According to the latest UN figures, one in five Haitian children under five are stunted due to malnutrition, which affects both physical and cognitive growth, and nearly half of all women of reproductive age are anaemic. At the same time, more Haitians are becoming obese – 22.7 percent in 2016, compared to 19.4 percent in 2012.
All these can stymie efforts to reduce hunger and malnutrition, particularly amongst children, said Lenka Blanarova, senior nutrition assessment coordinator for Action Against Hunger UK.
Yet even before the 2010 earthquake, farmers had “no financial back-up, no technology, no education”, Fritz Alphonse Jean, president of the Haitian Public Policy Institute (INHOPP) and a former governor of the Haitian Central Bank (BRH), told The New Humanitarian. “If you look at the credit allocated to the agricultural sector today, it is less than two percent. The sector was completely neglected throughout Haitian economic history.”
The international aid dynamics have also complicated the situation. Agencies such as the World Food Programme provide crucial assistance for those in the midst of crisis. Although WFP says it has started to buy more food from local producers, the majority is still bought outside of Haiti because local production can’t satisfy the needs.
Back in October 2010, Oxfam International released a report criticising how foreign food aid was continuing to undercut local agriculture, and calling on donors to help develop the sector instead. Yet things seem to have changed very little more than a decade later.
It was “really frustrating to see a lot of food being brought into the south” after the August earthquake, said Miles of the Haiti Response Coalition. “We had organisers, mobilisers on the ground who live in the communities, and they were saying, ‘Look, you can buy food on the market. You don't need to send food to a place that has food on the market’.”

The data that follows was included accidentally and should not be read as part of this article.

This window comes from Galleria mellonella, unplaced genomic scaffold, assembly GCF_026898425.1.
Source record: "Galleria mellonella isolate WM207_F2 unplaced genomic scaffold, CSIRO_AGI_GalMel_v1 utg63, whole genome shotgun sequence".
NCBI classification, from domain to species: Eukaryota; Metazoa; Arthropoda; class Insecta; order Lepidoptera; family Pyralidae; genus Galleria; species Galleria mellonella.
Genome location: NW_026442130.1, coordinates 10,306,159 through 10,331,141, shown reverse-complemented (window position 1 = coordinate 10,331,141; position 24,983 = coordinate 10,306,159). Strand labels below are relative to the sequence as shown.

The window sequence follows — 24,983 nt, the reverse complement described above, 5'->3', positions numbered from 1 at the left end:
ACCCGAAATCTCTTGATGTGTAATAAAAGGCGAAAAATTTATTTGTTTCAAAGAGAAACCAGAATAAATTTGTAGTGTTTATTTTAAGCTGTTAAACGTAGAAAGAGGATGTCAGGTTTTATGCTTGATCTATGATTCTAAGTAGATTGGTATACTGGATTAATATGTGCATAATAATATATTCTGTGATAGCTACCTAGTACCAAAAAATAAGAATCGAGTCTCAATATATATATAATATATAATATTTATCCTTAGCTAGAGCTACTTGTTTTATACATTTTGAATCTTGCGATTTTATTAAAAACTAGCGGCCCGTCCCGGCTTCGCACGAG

Climate change is also accelerating the need for urgent reforms to Haiti’s food production system, even as shortages become more acute due to the rising insecurity.
Haiti sits in the middle of the hurricane belt. It is also in a seismically active zone, making it even more vulnerable to natural disasters.
Deforestation has amplified this vulnerability – clearcutting that began centuries ago to make way for colonial sugar plantations has effectively crippled agricultural production and ramped up flooding and landslide risks.
Climate change is also expected to bring even more frequent and intense droughts, floods, and storms. And with each storm comes the salinisation of coastal aquifers. Without the right tools given to Haiti’s agricultural sector – 60 percent of rural Haitians depend on the sector for jobs and income – lower crop yields are likely, along with more hunger and malnutrition.
In last year’s Global Climate Risk Index, Haiti was one of the most vulnerable countries to weather-related losses between 2000 and 2019, both in terms of lives and economy.
Bazelais Dulience, dean at the State University of Haiti’s Henry Christophe campus in the northern town of Limonade, is particularly worried given the lack of irrigation in Haiti.
“In the future… we will have to buy more food from abroad with the little money we do have, which will result in greater poverty, triggering a vicious cycle,” Dulience told The New Humanitarian.
But for Marie Bellange Alfred, a 63-year-old farmer who has been impacted by both the August earthquake and erratic rainfall in the southern town of Camp-Perrin, the future is already here.
She currently relies on food from aid agencies and humanitarian organisations.
“It hasn’t rained for us to plant crops,” Alfred told The New Humanitarian. “Plus, we don’t have irrigation… our only hope is the rain.”
According to the World Bank, less than five percent of Haitian farmers had irrigation in 2013. Little has changed since then.
Seeds of hope
Prime Minister Ariel Henry has promised elections this year, but no date has been set.